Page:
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AUGUSTA, Maine — Seven Democrats in the Maine House of Representatives reversed themselves on Wednesday to give new life to an interstate bid that could eventually make the Electoral College follow the national popular vote in presidential elections.
The bill from Senate President Troy Jackson, D-Allagash, initially passed the Senate in a narrow vote last month, but it was in danger of failing after a 76-66 vote against it in the House. On Wednesday, the Democratic-led lower chamber reversed itself to back it in a 77-69 vote.
It faces further action in both chambers amid heavy mobilization against it led by the Maine Republican Party, which is ramping up to back the election of President Donald Trump, the fifth president in U.S. history to be elected without winning the national popular vote. He also won a historic split of Maine in the 2016 election, gaining one of Maine’s four electoral votes.
All House Republicans opposed the change in May, while 21 Democrats voted against most of the members of their party. That number of Democrats shrank to 13 by the last vote on Wednesday, following a tense and rare tied vote on agreeing to the Senate’s position on the bill.
The Democrats who reversed their stances on Wednesday were Reps. Betty Austin of Skowhegan, Anne Carney of Cape Elizabeth, Henry Ingwersen of Arundel, Colleen Madigan of Waterville, Chloe Maxmin of Nobleboro, Ann Peoples of Westbrook and Maureen Terry of Gorham. Rep. Archie Verow, D-Brewer, opposed it in May and didn’t vote on Wednesday because he was excused from the session to attend a family graduation.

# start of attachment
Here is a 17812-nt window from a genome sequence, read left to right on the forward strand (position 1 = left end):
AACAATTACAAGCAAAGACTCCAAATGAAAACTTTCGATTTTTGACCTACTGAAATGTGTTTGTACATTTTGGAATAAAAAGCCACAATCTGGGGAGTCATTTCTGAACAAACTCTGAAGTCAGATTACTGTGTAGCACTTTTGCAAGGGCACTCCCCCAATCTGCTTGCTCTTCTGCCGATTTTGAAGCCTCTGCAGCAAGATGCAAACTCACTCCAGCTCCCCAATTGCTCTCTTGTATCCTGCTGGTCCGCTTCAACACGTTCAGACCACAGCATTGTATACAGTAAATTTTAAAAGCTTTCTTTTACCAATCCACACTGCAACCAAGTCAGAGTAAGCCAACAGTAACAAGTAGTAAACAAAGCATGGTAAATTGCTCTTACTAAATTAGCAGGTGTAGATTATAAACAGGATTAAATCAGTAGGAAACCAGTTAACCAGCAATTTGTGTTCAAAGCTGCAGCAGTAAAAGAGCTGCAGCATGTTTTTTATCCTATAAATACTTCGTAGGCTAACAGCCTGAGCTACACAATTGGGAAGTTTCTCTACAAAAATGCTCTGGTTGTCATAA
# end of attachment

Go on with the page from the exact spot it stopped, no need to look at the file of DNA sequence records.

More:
Jackson’s bill would make Maine join a compact of 15 jurisdictions that now account for 189 electors, short of the 270 needed to elect a president with the majority of the 538-member Electoral College. If enough states join, the states would give their electors to the winner of the national popular vote, regardless of who their voters back.
The Electoral College gives outsized influence to small states such as Maine by apportioning electors based on the number of members of a state’s congressional delegation. While Maine had about four-tenths of 1 percent of the U.S. population in 2016, its four presidential electors made up roughly seven-tenths of 1 percent of the Electoral College.
Democratic proponents of the bill have argued that presidential candidates now have an incentive to focus on larger swing states and have little reason to visit small states like Maine, while Republicans have argued that the change would hand Maine’s influence to larger states. Gov. Janet Mills, a Democrat, hasn’t taken a position on the measure.
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